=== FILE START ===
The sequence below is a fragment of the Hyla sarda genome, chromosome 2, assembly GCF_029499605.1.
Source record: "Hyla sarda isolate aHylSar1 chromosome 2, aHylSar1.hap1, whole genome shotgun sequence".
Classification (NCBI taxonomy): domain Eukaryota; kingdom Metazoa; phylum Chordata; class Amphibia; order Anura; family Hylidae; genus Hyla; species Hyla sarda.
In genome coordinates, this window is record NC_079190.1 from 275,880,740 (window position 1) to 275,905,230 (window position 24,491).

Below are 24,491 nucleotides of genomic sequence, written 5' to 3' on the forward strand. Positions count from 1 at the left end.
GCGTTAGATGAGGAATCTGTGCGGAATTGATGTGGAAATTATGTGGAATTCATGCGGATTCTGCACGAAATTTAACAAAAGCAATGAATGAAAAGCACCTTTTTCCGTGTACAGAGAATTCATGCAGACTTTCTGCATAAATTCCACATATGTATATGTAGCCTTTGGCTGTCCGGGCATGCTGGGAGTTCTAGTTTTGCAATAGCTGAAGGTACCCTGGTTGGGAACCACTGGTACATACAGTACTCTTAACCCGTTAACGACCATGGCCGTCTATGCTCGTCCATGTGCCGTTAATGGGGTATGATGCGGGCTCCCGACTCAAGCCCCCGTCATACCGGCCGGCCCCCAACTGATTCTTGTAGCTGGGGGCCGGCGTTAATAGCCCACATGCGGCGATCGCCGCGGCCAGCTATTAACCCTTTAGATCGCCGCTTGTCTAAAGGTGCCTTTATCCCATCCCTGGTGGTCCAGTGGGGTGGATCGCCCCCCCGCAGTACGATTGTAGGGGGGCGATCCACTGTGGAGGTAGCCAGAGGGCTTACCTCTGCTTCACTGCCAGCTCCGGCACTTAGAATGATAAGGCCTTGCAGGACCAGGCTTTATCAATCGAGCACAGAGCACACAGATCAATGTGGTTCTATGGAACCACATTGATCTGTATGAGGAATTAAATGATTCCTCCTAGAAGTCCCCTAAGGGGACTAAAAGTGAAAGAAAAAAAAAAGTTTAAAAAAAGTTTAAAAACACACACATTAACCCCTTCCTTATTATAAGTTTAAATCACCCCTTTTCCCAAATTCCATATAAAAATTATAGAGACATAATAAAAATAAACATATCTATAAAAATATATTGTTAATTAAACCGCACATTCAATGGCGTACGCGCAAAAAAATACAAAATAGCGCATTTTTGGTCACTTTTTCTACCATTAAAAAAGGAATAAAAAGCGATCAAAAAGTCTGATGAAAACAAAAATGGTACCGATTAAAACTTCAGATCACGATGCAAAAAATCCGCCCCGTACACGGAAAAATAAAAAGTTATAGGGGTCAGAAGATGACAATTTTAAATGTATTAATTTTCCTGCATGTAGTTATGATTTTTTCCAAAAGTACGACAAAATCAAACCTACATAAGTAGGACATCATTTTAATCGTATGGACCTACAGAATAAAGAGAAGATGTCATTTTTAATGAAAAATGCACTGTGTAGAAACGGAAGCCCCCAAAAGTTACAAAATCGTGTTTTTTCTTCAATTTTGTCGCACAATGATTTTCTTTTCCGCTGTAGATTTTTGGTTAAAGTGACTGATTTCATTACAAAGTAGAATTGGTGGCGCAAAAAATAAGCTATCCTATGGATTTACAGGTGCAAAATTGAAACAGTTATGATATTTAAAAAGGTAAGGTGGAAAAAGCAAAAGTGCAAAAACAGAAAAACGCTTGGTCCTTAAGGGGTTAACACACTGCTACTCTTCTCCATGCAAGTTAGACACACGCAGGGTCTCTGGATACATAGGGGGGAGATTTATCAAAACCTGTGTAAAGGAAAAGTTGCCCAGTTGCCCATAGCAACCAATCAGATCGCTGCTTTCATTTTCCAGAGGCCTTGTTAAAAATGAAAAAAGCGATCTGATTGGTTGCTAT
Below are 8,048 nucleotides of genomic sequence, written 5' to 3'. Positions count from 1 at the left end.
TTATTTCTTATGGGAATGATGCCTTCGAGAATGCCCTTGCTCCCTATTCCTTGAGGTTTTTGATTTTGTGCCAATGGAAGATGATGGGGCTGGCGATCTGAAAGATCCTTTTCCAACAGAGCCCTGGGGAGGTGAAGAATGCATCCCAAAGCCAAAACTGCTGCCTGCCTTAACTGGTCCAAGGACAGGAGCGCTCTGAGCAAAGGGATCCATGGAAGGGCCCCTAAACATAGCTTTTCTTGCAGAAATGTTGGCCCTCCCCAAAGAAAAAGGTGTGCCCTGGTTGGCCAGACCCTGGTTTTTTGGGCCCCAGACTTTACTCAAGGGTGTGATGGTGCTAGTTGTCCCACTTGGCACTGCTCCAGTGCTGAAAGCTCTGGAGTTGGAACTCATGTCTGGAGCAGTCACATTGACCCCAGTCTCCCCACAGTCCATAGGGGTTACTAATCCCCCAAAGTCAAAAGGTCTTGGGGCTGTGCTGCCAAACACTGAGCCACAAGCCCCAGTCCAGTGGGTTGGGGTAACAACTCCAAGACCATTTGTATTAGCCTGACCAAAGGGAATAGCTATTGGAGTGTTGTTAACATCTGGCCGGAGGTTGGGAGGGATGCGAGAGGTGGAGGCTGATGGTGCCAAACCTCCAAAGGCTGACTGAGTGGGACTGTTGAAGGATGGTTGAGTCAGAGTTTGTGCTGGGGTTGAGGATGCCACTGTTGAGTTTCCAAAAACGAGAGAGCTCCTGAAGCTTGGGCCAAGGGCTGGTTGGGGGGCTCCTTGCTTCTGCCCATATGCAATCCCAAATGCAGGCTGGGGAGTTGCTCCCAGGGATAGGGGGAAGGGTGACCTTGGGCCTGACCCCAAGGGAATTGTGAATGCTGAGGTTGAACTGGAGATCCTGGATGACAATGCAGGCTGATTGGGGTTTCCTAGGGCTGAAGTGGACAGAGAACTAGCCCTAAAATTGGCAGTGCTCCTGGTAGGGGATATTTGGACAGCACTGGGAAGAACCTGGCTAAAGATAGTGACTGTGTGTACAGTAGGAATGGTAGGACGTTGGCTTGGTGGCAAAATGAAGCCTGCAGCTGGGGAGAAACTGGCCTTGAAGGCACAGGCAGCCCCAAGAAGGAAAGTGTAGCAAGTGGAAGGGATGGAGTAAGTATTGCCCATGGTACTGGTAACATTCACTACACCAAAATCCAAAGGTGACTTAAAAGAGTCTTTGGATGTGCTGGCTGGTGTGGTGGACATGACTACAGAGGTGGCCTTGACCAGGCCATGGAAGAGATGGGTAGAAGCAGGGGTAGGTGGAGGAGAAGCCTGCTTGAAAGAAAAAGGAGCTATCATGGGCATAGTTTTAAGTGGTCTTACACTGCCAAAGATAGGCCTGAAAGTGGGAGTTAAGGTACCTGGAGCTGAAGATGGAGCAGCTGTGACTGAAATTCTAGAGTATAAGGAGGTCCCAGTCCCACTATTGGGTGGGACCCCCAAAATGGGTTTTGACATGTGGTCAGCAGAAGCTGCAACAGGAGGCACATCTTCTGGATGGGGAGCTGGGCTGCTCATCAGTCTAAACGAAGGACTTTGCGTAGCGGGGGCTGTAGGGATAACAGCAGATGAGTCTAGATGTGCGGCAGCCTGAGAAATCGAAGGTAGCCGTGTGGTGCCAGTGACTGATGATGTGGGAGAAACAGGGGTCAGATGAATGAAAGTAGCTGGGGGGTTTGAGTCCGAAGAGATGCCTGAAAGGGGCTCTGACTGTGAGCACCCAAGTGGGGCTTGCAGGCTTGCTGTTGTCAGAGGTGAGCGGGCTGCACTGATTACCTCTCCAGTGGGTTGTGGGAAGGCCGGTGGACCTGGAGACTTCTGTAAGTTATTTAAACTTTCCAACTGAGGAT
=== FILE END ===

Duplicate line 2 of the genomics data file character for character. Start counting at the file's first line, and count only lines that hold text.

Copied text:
Source record: "Hyla sarda isolate aHylSar1 chromosome 2, aHylSar1.hap1, whole genome shotgun sequence".